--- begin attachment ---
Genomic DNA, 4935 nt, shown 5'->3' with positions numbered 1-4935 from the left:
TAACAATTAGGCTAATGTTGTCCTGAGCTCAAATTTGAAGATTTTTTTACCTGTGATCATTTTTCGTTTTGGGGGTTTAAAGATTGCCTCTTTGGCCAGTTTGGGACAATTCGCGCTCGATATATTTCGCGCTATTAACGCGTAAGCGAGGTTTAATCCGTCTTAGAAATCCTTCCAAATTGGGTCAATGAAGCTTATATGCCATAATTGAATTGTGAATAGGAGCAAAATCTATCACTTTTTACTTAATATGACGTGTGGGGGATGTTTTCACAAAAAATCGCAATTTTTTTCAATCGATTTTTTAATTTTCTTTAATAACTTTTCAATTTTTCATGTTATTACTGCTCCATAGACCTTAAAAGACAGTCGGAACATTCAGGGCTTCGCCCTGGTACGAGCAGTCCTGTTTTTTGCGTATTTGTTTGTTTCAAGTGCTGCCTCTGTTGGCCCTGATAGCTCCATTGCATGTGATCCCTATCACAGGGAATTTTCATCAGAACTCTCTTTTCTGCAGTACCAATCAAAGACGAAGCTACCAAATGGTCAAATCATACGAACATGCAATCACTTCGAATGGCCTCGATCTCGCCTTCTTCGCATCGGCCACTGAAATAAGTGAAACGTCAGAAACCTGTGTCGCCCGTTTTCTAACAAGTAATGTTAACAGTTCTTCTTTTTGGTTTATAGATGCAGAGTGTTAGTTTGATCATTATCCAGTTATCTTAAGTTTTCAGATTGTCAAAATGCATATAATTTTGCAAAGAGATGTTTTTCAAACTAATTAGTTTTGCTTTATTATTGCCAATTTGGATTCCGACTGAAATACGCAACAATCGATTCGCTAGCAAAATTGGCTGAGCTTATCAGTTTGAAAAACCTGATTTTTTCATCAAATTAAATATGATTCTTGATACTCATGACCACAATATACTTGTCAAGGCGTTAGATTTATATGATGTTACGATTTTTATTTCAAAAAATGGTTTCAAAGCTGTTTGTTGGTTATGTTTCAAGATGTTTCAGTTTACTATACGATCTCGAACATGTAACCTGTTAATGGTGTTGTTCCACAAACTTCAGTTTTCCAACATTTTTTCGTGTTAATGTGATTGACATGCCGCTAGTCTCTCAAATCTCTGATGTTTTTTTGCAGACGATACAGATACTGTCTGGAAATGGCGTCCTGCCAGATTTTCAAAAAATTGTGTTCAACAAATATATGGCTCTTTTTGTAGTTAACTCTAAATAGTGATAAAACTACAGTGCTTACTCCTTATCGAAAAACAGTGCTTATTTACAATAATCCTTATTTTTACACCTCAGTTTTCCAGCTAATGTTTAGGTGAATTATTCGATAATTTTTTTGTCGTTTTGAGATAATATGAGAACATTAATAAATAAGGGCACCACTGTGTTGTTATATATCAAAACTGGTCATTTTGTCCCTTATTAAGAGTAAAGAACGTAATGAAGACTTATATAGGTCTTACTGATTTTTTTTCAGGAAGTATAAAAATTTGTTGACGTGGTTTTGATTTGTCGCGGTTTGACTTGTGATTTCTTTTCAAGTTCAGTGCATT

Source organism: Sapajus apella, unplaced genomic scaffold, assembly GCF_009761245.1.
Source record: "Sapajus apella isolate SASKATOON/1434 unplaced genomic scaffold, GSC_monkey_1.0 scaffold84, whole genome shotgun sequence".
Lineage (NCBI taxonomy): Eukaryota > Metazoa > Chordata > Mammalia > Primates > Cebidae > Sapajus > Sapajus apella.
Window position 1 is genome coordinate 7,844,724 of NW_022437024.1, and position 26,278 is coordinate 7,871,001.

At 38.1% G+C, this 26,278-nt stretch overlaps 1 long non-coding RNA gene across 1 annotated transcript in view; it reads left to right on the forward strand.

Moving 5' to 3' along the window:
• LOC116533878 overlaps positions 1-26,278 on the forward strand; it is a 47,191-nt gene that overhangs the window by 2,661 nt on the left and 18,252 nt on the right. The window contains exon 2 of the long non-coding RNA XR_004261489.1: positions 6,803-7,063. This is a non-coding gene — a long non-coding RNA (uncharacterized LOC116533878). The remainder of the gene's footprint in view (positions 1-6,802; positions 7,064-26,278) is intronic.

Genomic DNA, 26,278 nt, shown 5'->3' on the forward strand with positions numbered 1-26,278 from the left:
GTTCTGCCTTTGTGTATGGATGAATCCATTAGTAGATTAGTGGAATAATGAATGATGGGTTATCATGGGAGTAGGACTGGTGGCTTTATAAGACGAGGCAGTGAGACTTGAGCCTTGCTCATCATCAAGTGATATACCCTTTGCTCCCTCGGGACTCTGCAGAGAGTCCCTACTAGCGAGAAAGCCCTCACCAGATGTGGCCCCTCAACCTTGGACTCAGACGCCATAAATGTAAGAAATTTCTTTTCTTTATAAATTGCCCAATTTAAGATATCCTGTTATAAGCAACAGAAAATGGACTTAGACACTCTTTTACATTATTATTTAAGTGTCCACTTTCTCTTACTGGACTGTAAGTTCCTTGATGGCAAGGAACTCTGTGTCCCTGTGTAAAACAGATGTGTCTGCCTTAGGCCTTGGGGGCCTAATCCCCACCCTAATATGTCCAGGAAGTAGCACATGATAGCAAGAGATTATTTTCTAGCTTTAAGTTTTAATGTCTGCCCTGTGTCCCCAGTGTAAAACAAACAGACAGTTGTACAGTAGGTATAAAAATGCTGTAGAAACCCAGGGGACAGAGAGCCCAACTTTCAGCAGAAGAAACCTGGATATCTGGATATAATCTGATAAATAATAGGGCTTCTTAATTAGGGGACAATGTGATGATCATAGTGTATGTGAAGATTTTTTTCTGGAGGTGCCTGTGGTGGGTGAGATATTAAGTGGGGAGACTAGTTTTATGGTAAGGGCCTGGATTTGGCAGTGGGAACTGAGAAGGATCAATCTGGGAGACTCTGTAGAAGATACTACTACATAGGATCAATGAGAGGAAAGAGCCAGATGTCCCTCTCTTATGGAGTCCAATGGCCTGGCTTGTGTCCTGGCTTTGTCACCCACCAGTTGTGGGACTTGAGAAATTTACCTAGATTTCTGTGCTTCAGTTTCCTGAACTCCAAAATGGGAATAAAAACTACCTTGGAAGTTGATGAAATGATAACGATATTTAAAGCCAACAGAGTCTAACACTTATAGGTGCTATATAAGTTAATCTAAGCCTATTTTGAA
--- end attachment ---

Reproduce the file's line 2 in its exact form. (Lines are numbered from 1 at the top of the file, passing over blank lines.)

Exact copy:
TAACAATTAGGCTAATGTTGTCCTGAGCTCAAATTTGAAGATTTTTTTACCTGTGATCATTTTTCGTTTTGGGGGTTTAAAGATTGCCTCTTTGGCCAGTTTGGGACAATTCGCGCTCGATATATTTCGCGCTATTAACGCGTAAGCGAGGTTTAATCCGTCTTAGAAATCCTTCCAAATTGGGTCAATGAAGCTTATATGCCATAATTGAATTGTGAATAGGAGCAAAATCTATCACTTTTTACTTAATATGACGTGTGGGGGATGTTTTCACAAAAAATCGCAATTTTTTTCAATCGATTTTTTAATTTTCTTTAATAACTTTTCAATTTTTCATGTTATTACTGCTCCATAGACCTTAAAAGACAGTCGGAACATTCAGGGCTTCGCCCTGGTACGAGCAGTCCTGTTTTTTGCGTATTTGTTTGTTTCAAGTGCTGCCTCTGTTGGCCCTGATAGCTCCATTGCATGTGATCCCTATCACAGGGAATTTTCATCAGAACTCTCTTTTCTGCAGTACCAATCAAAGACGAAGCTACCAAATGGTCAAATCATACGAACATGCAATCACTTCGAATGGCCTCGATCTCGCCTTCTTCGCATCGGCCACTGAAATAAGTGAAACGTCAGAAACCTGTGTCGCCCGTTTTCTAACAAGTAATGTTAACAGTTCTTCTTTTTGGTTTATAGATGCAGAGTGTTAGTTTGATCATTATCCAGTTATCTTAAGTTTTCAGATTGTCAAAATGCATATAATTTTGCAAAGAGATGTTTTTCAAACTAATTAGTTTTGCTTTATTATTGCCAATTTGGATTCCGACTGAAATACGCAACAATCGATTCGCTAGCAAAATTGGCTGAGCTTATCAGTTTGAAAAACCTGATTTTTTCATCAAATTAAATATGATTCTTGATACTCATGACCACAATATACTTGTCAAGGCGTTAGATTTATATGATGTTACGATTTTTATTTCAAAAAATGGTTTCAAAGCTGTTTGTTGGTTATGTTTCAAGATGTTTCAGTTTACTATACGATCTCGAACATGTAACCTGTTAATGGTGTTGTTCCACAAACTTCAGTTTTCCAACATTTTTTCGTGTTAATGTGATTGACATGCCGCTAGTCTCTCAAATCTCTGATGTTTTTTTGCAGACGATACAGATACTGTCTGGAAATGGCGTCCTGCCAGATTTTCAAAAAATTGTGTTCAACAAATATATGGCTCTTTTTGTAGTTAACTCTAAATAGTGATAAAACTACAGTGCTTACTCCTTATCGAAAAACAGTGCTTATTTACAATAATCCTTATTTTTACACCTCAGTTTTCCAGCTAATGTTTAGGTGAATTATTCGATAATTTTTTTGTCGTTTTGAGATAATATGAGAACATTAATAAATAAGGGCACCACTGTGTTGTTATATATCAAAACTGGTCATTTTGTCCCTTATTAAGAGTAAAGAACGTAATGAAGACTTATATAGGTCTTACTGATTTTTTTTCAGGAAGTATAAAAATTTGTTGACGTGGTTTTGATTTGTCGCGGTTTGACTTGTGATTTCTTTTCAAGTTCAGTGCATT